There are five elements involved in the processing of credit card transactions. These five elements are the buyer, seller, acquiring bank, issuing bank, and the card association. The acquiring bank represents the seller, while the issuing bank represents the buyer. Understanding these five elements and how they work together is the key to understanding how credit card transactions are processed.
The Buyer and Seller
These two elements are the easiest to understand. The buyer is the individual who has the credit card, and intends to use it to complete a transaction. The card is provided to them by their issuing bank, and they will then offer it to sellers for payment. The seller is the business that offers their products and services in exchange for the payment that will be made with the credit card. The seller must have a merchant account where the funds from the buyer’s card can be placed.
The acquiring bank must be a member of a credit card association (typically MasterCard or Visa). It is sometimes called the merchant bank because they create contracts with sellers that allow them to accept credit cards as a form of payment. They will also provide the sellers with the hardware and software which will be needed to process the transactions. When a seller receives payment via a credit card, the acquiring bank will place the funds into the seller’s merchant account.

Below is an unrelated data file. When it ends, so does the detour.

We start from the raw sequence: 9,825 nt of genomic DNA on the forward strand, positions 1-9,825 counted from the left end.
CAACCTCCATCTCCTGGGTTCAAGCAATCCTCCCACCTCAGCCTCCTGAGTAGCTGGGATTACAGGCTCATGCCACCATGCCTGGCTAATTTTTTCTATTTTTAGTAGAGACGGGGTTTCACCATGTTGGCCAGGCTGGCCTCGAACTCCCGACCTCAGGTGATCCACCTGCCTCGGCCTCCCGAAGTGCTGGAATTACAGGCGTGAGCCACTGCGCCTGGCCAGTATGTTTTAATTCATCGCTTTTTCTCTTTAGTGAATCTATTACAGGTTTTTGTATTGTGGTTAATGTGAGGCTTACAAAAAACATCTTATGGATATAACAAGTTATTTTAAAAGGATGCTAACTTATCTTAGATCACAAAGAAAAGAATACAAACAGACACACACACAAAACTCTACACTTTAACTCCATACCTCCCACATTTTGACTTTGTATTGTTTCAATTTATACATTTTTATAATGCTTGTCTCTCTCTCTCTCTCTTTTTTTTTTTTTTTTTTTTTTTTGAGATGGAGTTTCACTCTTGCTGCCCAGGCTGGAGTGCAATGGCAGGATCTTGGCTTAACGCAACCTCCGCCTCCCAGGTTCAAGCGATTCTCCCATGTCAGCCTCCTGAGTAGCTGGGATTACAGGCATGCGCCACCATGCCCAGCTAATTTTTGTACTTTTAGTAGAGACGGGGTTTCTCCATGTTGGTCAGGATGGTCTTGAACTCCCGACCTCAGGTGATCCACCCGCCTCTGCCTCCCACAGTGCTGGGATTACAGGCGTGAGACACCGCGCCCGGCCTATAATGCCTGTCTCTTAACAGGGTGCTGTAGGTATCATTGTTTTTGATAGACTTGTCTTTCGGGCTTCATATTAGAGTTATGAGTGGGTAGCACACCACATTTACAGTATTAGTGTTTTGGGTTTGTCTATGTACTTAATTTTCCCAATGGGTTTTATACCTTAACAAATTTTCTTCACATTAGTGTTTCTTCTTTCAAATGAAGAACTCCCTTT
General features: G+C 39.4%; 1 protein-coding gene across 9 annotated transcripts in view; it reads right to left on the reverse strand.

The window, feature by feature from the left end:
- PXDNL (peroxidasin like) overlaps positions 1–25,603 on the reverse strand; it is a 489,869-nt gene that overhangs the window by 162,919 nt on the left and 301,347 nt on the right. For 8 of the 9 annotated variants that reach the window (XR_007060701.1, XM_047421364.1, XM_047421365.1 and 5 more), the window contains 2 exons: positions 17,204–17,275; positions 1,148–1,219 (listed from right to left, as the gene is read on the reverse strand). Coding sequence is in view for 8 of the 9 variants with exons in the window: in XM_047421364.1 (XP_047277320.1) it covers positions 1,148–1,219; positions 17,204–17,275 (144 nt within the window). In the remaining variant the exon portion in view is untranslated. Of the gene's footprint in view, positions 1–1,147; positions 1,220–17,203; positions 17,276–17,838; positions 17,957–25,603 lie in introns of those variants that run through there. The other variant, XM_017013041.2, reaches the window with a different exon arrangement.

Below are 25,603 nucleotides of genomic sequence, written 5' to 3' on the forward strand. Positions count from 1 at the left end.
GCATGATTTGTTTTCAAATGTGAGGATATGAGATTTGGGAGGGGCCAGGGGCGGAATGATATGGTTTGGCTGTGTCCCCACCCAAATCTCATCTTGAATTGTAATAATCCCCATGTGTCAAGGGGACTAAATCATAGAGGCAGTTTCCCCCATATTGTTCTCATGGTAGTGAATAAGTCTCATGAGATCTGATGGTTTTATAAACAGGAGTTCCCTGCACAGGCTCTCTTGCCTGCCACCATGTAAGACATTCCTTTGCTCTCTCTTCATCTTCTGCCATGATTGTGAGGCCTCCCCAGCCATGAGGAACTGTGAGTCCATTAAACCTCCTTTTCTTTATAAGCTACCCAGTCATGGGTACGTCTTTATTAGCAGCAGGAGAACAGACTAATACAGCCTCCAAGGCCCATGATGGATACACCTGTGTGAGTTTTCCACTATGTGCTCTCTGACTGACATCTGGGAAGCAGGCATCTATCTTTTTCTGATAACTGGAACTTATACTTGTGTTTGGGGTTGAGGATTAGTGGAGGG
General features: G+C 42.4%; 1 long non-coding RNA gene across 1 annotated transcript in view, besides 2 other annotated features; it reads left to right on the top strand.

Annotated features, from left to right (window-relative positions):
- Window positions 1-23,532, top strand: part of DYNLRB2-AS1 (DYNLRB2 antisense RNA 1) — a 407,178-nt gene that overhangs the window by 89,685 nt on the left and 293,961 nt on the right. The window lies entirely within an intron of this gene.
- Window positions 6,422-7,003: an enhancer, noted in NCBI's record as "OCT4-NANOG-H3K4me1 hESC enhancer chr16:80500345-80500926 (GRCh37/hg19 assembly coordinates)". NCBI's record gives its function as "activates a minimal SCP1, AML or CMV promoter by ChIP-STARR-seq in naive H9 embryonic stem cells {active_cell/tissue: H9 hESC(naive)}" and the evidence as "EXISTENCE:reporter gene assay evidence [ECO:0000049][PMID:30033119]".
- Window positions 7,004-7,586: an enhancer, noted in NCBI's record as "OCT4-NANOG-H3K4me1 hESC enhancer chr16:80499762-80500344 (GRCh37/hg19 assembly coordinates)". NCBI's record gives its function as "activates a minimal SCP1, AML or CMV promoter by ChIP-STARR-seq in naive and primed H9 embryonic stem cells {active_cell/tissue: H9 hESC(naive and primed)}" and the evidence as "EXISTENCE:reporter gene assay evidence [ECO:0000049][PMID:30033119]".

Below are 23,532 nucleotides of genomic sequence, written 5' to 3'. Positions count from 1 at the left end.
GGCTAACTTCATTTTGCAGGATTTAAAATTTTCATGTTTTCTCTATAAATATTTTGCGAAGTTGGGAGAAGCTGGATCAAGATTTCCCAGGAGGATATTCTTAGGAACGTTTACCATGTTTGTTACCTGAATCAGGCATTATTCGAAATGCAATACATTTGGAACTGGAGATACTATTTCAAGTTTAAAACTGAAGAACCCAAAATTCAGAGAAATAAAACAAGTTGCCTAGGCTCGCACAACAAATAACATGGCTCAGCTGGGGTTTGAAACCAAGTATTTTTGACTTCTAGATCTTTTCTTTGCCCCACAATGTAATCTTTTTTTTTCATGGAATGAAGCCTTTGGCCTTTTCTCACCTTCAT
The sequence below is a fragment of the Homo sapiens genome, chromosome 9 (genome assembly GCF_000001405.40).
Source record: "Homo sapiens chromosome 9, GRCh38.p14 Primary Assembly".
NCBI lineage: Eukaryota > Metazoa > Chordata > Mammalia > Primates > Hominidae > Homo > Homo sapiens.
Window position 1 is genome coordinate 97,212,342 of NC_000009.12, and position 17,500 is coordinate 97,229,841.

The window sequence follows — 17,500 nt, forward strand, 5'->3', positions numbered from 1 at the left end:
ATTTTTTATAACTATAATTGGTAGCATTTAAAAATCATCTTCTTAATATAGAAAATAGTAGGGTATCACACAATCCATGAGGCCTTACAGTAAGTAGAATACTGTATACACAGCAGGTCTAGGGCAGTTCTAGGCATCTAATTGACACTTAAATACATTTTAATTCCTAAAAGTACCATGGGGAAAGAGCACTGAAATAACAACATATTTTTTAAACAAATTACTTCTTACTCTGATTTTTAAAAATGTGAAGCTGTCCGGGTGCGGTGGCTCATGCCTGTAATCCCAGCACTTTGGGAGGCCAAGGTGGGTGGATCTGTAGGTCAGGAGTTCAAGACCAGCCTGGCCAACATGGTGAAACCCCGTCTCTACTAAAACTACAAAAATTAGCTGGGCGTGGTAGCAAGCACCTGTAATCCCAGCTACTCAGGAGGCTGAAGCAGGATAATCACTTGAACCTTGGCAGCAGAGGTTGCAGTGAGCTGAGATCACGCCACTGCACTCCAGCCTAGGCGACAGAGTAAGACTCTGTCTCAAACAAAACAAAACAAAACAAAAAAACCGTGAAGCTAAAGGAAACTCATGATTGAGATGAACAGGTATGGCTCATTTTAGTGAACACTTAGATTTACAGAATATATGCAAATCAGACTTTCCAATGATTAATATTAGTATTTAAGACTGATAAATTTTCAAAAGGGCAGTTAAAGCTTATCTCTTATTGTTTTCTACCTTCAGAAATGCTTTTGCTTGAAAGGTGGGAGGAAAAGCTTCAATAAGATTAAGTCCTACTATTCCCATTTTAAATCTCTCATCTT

The issuing bank is the bank responsible for providing credit cards to the buyer. They may also be a member of a card association, and must answer to them. An issuing bank will pay an acquiring bank for any purchases that are made by buyers who use their cards. However, the buyer is responsible for paying back the issuing bank based on the agreement which they signed when the credit card was issued to them.
Card associations are best thought of as clearing houses. They should not be confused with banks and they do not provide credit cards to buyers or sellers. They are a regulatory body which oversees a group of financial institutions. The primary function of a card association is to regulate institutions which are associated with them. They are responsible for establishing fees and guidelines, and they can also serve as intermediaries between banks. They will also manage the network that is used for their respective cards. Card associations are for profit entities, and many are publicly traded companies.